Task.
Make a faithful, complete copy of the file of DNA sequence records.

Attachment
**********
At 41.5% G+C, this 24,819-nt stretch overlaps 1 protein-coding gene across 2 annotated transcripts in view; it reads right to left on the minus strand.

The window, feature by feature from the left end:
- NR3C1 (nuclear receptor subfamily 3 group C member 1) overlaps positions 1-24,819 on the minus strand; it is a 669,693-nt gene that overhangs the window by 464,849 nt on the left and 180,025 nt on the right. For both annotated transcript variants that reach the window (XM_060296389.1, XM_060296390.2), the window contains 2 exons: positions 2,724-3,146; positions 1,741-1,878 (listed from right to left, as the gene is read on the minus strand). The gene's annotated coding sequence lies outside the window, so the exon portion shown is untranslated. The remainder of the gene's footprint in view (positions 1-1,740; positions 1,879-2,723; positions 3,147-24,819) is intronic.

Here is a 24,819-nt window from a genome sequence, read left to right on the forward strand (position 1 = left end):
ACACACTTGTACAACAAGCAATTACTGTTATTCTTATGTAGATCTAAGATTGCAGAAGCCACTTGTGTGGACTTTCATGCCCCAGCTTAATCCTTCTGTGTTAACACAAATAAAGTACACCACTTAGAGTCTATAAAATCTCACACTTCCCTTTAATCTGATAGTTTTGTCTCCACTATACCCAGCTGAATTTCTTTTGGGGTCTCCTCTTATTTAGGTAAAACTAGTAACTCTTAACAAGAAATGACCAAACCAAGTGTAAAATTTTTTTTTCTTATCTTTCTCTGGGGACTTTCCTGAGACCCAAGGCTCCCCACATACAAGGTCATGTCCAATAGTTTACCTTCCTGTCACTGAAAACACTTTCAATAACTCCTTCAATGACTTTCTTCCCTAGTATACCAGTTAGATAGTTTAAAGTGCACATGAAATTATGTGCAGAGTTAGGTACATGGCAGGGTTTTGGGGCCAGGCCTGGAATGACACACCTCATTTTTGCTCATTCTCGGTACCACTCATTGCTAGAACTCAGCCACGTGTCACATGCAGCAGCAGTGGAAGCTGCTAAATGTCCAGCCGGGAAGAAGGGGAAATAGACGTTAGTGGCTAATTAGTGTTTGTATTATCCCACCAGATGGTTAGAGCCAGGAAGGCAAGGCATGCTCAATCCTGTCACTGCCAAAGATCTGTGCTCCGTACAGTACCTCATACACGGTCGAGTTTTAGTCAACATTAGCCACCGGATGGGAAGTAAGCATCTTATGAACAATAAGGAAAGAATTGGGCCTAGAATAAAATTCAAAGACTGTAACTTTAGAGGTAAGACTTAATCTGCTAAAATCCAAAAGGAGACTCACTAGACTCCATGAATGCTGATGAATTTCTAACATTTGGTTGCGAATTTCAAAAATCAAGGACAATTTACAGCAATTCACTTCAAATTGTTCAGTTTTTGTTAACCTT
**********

At 41.5% G+C, this 24,819-nt stretch overlaps 1 protein-coding gene across 2 annotated transcripts in view; it reads right to left on the minus strand.

The window, feature by feature from the left end:
- NR3C1 (nuclear receptor subfamily 3 group C member 1) overlaps positions 1-24,819 on the minus strand; it is a 669,693-nt gene that overhangs the window by 464,849 nt on the left and 180,025 nt on the right. For both annotated transcript variants that reach the window (XM_060296389.1, XM_060296390.2), the window contains 2 exons: positions 2,724-3,146; positions 1,741-1,878 (listed from right to left, as the gene is read on the minus strand). The gene's annotated coding sequence lies outside the window, so the exon portion shown is untranslated. The remainder of the gene's footprint in view (positions 1-1,740; positions 1,879-2,723; positions 3,147-24,819) is intronic.

Here is a 24,819-nt window from a genome sequence, read left to right on the forward strand (position 1 = left end):
ACACACTTGTACAACAAGCAATTACTGTTATTCTTATGTAGATCTAAGATTGCAGAAGCCACTTGTGTGGACTTTCATGCCCCAGCTTAATCCTTCTGTGTTAACACAAATAAAGTACACCACTTAGAGTCTATAAAATCTCACACTTCCCTTTAATCTGATAGTTTTGTCTCCACTATACCCAGCTGAATTTCTTTTGGGGTCTCCTCTTATTTAGGTAAAACTAGTAACTCTTAACAAGAAATGACCAAACCAAGTGTAAAATTTTTTTTTCTTATCTTTCTCTGGGGACTTTCCTGAGACCCAAGGCTCCCCACATACAAGGTCATGTCCAATAGTTTACCTTCCTGTCACTGAAAACACTTTCAATAACTCCTTCAATGACTTTCTTCCCTAGTATACCAGTTAGATAGTTTAAAGTGCACATGAAATTATGTGCAGAGTTAGGTACATGGCAGGGTTTTGGGGCCAGGCCTGGAATGACACACCTCATTTTTGCTCATTCTCGGTACCACTCATTGCTAGAACTCAGCCACGTGTCACATGCAGCAGCAGTGGAAGCTGCTAAATGTCCAGCCGGGAAGAAGGGGAAATAGACGTTAGTGGCTAATTAGTGTTTGTATTATCCCACCAGATGGTTAGAGCCAGGAAGGCAAGGCATGCTCAATCCTGTCACTGCCAAAGATCTGTGCTCCGTACAGTACCTCATACACGGTCGAGTTTTAGTCAACATTAGCCACCGGATGGGAAGTAAGCATCTTATGAACAATAAGGAAAGAATTGGGCCTAGAATAAAATTCAAAGACTGTAACTTTAGAGGTAAGACTTAATCTGCTAAAATCCAAAAGGAGACTCACTAGACTCCATGAATGCTGATGAATTTCTAACATTTGGTTGCGAATTTCAAAAATCAAGGACAATTTACAGCAATTCACTTCAAATTGTTCAGTTTTTGTTAACCTT